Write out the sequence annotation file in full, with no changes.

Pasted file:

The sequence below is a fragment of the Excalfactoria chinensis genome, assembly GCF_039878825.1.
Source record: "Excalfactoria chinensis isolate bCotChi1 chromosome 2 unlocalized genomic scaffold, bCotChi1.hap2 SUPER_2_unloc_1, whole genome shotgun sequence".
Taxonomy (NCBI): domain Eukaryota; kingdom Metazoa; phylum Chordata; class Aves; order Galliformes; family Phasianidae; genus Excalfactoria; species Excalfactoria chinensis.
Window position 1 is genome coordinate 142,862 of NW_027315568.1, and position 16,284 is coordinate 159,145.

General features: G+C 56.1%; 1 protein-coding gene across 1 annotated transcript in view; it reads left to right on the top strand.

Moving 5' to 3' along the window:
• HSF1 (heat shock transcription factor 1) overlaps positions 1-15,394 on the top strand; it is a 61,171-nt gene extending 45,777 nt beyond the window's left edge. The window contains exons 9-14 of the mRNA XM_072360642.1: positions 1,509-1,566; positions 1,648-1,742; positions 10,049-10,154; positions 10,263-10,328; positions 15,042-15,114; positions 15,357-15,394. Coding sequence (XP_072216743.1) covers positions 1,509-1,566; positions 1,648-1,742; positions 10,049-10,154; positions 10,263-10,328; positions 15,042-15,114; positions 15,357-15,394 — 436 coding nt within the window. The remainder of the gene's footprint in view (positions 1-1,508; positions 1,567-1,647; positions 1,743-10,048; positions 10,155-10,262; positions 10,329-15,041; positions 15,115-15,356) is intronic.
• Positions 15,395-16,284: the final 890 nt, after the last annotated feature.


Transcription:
The sequence below is a fragment of the Excalfactoria chinensis genome, assembly GCF_039878825.1.
Source record: "Excalfactoria chinensis isolate bCotChi1 chromosome 2 unlocalized genomic scaffold, bCotChi1.hap2 SUPER_2_unloc_1, whole genome shotgun sequence".
Taxonomy (NCBI): domain Eukaryota; kingdom Metazoa; phylum Chordata; class Aves; order Galliformes; family Phasianidae; genus Excalfactoria; species Excalfactoria chinensis.
Window position 1 is genome coordinate 142,862 of NW_027315568.1, and position 16,284 is coordinate 159,145.

General features: G+C 56.1%; 1 protein-coding gene across 1 annotated transcript in view; it reads left to right on the top strand.

Moving 5' to 3' along the window:
• HSF1 (heat shock transcription factor 1) overlaps positions 1-15,394 on the top strand; it is a 61,171-nt gene extending 45,777 nt beyond the window's left edge. The window contains exons 9-14 of the mRNA XM_072360642.1: positions 1,509-1,566; positions 1,648-1,742; positions 10,049-10,154; positions 10,263-10,328; positions 15,042-15,114; positions 15,357-15,394. Coding sequence (XP_072216743.1) covers positions 1,509-1,566; positions 1,648-1,742; positions 10,049-10,154; positions 10,263-10,328; positions 15,042-15,114; positions 15,357-15,394 — 436 coding nt within the window. The remainder of the gene's footprint in view (positions 1-1,508; positions 1,567-1,647; positions 1,743-10,048; positions 10,155-10,262; positions 10,329-15,041; positions 15,115-15,356) is intronic.
• Positions 15,395-16,284: the final 890 nt, after the last annotated feature.